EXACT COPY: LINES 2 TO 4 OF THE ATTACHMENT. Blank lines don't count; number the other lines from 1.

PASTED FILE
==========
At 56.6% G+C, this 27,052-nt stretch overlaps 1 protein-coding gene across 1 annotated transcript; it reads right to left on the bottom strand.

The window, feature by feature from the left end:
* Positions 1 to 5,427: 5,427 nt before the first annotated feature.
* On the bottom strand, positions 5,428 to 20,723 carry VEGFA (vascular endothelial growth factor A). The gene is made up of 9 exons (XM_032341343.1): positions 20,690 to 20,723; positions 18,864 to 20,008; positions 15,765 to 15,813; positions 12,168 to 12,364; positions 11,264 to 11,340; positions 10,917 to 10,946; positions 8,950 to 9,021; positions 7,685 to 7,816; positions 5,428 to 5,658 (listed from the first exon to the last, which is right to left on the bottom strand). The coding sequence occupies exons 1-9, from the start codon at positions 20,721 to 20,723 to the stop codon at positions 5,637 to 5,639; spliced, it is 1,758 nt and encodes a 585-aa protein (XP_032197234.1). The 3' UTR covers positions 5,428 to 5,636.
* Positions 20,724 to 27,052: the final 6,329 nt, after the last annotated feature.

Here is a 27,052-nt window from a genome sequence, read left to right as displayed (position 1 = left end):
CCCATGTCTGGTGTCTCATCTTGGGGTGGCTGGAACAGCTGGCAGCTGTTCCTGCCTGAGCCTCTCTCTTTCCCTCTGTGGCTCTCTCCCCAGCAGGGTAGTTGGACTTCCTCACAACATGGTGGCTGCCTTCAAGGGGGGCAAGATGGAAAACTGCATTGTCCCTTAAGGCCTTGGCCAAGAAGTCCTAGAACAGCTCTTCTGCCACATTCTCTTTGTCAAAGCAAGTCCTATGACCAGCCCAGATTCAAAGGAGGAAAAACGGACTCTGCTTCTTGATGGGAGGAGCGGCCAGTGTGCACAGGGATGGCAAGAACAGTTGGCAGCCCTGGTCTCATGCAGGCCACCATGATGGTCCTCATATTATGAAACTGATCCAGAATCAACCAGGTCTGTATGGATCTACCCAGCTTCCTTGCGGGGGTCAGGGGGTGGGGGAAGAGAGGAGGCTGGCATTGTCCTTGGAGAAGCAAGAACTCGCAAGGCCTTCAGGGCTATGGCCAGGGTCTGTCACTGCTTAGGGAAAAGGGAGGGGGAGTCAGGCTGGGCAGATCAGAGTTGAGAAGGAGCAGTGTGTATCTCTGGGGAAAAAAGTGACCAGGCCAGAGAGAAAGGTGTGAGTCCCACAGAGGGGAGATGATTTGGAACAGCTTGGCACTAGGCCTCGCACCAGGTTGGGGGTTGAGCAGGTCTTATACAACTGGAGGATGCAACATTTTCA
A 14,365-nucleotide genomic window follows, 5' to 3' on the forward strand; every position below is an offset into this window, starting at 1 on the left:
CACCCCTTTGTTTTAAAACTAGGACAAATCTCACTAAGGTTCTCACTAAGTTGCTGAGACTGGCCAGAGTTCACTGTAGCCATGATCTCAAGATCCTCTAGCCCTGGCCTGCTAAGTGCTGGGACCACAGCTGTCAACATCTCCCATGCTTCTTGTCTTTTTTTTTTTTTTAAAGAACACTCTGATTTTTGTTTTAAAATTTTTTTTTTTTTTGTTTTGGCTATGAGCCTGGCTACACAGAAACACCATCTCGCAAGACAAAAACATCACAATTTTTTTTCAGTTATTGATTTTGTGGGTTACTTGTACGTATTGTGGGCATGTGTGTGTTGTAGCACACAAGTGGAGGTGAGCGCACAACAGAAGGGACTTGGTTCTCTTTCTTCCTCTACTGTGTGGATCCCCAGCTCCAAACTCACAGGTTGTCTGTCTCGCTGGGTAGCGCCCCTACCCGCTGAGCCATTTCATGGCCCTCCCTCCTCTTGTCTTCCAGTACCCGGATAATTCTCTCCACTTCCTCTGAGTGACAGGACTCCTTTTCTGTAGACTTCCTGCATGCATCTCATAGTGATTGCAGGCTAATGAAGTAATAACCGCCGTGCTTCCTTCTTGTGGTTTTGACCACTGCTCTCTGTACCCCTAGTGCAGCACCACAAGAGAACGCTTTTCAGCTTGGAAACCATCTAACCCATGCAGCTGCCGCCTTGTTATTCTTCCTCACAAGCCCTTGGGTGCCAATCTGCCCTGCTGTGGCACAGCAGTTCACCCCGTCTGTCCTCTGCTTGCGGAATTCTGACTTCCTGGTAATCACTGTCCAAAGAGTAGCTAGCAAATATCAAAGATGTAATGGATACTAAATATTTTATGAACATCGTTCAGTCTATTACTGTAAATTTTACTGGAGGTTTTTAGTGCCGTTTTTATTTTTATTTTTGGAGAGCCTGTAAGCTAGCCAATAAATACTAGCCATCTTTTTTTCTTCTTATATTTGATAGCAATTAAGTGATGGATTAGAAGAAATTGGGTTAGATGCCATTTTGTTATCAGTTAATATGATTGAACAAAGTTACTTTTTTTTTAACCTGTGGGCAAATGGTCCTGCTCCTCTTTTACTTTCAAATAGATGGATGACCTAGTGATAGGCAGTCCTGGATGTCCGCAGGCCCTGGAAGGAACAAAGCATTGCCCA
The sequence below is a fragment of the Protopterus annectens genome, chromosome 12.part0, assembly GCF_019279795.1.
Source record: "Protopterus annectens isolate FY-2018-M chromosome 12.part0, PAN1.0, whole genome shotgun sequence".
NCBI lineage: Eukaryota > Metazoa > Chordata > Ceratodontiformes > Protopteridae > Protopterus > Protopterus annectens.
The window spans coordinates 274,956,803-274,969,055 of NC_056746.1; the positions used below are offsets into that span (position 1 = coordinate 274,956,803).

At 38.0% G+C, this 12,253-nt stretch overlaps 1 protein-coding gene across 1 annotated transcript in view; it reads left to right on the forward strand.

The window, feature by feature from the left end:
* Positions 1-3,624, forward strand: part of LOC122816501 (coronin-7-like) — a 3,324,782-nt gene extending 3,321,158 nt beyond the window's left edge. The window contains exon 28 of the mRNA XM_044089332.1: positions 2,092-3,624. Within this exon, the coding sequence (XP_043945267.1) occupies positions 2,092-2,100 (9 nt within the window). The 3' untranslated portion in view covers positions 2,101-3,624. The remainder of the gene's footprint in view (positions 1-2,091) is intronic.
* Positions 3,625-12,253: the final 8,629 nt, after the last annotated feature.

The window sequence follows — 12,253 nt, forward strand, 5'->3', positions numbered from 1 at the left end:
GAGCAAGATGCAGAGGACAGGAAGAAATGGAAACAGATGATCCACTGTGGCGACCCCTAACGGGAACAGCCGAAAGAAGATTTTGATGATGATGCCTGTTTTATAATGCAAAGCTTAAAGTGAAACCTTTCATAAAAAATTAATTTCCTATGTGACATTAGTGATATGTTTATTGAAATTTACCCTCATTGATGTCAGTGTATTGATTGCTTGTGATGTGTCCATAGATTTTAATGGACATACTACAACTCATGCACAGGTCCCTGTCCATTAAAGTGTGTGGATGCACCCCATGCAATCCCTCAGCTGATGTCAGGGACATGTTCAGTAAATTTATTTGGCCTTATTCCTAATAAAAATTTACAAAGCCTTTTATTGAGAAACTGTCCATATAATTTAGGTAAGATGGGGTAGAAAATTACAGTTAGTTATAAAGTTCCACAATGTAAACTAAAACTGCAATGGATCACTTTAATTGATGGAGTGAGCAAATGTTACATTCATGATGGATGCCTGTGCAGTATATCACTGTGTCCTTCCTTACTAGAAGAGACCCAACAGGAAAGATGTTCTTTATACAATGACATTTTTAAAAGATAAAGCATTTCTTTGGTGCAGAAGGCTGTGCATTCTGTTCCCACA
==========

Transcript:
The window, feature by feature from the left end:
* Positions 1 to 5,427: 5,427 nt before the first annotated feature.
* On the bottom strand, positions 5,428 to 20,723 carry VEGFA (vascular endothelial growth factor A). The gene is made up of 9 exons (XM_032341343.1): positions 20,690 to 20,723; positions 18,864 to 20,008; positions 15,765 to 15,813; positions 12,168 to 12,364; positions 11,264 to 11,340; positions 10,917 to 10,946; positions 8,950 to 9,021; positions 7,685 to 7,816; positions 5,428 to 5,658 (listed from the first exon to the last, which is right to left on the bottom strand). The coding sequence occupies exons 1-9, from the start codon at positions 20,721 to 20,723 to the stop codon at positions 5,637 to 5,639; spliced, it is 1,758 nt and encodes a 585-aa protein (XP_032197234.1). The 3' UTR covers positions 5,428 to 5,636.